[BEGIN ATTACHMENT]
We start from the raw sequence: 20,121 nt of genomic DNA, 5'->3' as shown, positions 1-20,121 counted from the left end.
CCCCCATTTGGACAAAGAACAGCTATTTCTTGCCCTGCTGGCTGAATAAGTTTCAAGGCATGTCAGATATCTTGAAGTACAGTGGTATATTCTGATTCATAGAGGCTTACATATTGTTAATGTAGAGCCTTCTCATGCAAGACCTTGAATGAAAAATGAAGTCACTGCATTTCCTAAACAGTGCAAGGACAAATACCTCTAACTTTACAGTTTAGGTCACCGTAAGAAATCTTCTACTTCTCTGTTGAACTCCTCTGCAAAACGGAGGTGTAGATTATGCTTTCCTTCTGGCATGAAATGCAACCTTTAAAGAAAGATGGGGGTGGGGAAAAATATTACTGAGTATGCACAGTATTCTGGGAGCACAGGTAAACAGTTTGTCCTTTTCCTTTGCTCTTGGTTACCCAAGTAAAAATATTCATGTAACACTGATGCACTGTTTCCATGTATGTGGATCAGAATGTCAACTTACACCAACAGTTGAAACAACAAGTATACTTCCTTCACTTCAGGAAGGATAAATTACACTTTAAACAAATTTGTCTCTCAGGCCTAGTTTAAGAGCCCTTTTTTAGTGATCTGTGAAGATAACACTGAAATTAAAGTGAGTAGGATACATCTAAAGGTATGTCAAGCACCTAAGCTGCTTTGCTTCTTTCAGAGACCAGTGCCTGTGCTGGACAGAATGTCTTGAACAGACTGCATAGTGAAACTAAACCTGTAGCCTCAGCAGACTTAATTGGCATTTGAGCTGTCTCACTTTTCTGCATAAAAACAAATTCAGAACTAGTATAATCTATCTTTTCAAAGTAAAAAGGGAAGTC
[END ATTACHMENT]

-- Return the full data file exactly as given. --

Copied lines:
We start from the raw sequence: 20,121 nt of genomic DNA, 5'->3' as shown, positions 1-20,121 counted from the left end.
CCCCCATTTGGACAAAGAACAGCTATTTCTTGCCCTGCTGGCTGAATAAGTTTCAAGGCATGTCAGATATCTTGAAGTACAGTGGTATATTCTGATTCATAGAGGCTTACATATTGTTAATGTAGAGCCTTCTCATGCAAGACCTTGAATGAAAAATGAAGTCACTGCATTTCCTAAACAGTGCAAGGACAAATACCTCTAACTTTACAGTTTAGGTCACCGTAAGAAATCTTCTACTTCTCTGTTGAACTCCTCTGCAAAACGGAGGTGTAGATTATGCTTTCCTTCTGGCATGAAATGCAACCTTTAAAGAAAGATGGGGGTGGGGAAAAATATTACTGAGTATGCACAGTATTCTGGGAGCACAGGTAAACAGTTTGTCCTTTTCCTTTGCTCTTGGTTACCCAAGTAAAAATATTCATGTAACACTGATGCACTGTTTCCATGTATGTGGATCAGAATGTCAACTTACACCAACAGTTGAAACAACAAGTATACTTCCTTCACTTCAGGAAGGATAAATTACACTTTAAACAAATTTGTCTCTCAGGCCTAGTTTAAGAGCCCTTTTTTAGTGATCTGTGAAGATAACACTGAAATTAAAGTGAGTAGGATACATCTAAAGGTATGTCAAGCACCTAAGCTGCTTTGCTTCTTTCAGAGACCAGTGCCTGTGCTGGACAGAATGTCTTGAACAGACTGCATAGTGAAACTAAACCTGTAGCCTCAGCAGACTTAATTGGCATTTGAGCTGTCTCACTTTTCTGCATAAAAACAAATTCAGAACTAGTATAATCTATCTTTTCAAAGTAAAAAGGGAAGTC